The pros and cons of finding information on the Internet
The Internet (Web) can be a good source of breast cancer information. Within a few minutes, you can learn about the latest breast cancer research, find a clinical trial or confirm a surgeon is board certified. And, every day, more information becomes available.
Although we have access to a lot of breast cancer information on the Web, there is one major drawback – anyone can create a website about breast cancer. This can make it hard to know whether the information on a website is correct and safe.
Sources of trusted breast cancer information on the Web
How can you be sure you're getting the best information possible? Outside of a referral from a trusted source, the best way to be sure the content of a website is correct and up-to-date is to rely on a few well-known, trusted sites. These include:
- Federal government sites, such as the National Cancer Institute (www.cancer.gov)
- Large university sites
- Established health organization sites, such as Susan G. Komen®
Of course, other websites can also provide good information, but these trusted sites are often the best places to begin a search.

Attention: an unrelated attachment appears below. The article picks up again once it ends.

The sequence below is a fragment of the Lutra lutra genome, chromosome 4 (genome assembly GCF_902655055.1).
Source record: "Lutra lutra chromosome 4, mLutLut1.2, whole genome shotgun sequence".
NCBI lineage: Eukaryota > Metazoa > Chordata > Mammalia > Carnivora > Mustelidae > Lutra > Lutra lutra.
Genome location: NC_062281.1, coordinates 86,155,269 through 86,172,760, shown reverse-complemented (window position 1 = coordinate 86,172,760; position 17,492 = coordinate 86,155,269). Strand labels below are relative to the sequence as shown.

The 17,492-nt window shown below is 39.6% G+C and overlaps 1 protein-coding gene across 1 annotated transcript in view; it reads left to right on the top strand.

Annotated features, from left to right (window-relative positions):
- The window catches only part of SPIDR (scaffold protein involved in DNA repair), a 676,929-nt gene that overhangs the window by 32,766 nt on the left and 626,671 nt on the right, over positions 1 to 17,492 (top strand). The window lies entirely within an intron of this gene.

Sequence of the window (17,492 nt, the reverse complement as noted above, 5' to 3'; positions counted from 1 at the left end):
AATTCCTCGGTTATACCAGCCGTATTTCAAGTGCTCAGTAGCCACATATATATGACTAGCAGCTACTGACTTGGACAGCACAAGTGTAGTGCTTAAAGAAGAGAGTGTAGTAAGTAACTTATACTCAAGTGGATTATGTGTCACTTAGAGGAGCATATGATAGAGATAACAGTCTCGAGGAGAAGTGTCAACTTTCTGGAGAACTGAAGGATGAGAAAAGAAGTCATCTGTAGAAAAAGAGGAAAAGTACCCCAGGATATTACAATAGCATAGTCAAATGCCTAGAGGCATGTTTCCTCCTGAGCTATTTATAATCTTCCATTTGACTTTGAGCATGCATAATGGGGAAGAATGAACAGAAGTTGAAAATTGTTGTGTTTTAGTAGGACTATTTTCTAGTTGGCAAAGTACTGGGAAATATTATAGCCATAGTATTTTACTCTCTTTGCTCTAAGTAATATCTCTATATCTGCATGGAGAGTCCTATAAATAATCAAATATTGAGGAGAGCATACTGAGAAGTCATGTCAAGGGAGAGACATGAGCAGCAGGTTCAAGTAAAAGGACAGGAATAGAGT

How to find breast cancer information on the Web
There are two main ways to find information on the Web. One is to search by topic. For example, if you are looking for information on support groups, you can search by using the words "breast cancer support groups.” If this gives too many results, you can narrow your search by adding more specific words. Adding "Dallas" should call up sites with support groups located in Dallas. Adding "survivor" should call up sites for support groups for survivors.
Another way to search is by specific name. Most organizations and government agencies have their own websites. For example, if you are looking for information from the National Cancer Institute (NCI), type in "National Cancer Institute" or “NCI.” This should call up the NCI website and give you access to their online information.
Often, you do not have to search the Web if you are given the "address" of a website (also called the URL, for uniform resource locator). By typing the URL on the "address" line of your browser, the browser will link to the site. For example, typing in the NCI’s Web address "www.cancer.gov" will link directly to the NCI website.
Learning to find information on the Web can take a little time. There is so much available that, for most people, it takes some practice to develop the skills required to find good information. Local libraries, colleges and adult education centers can help people search for information on the Web.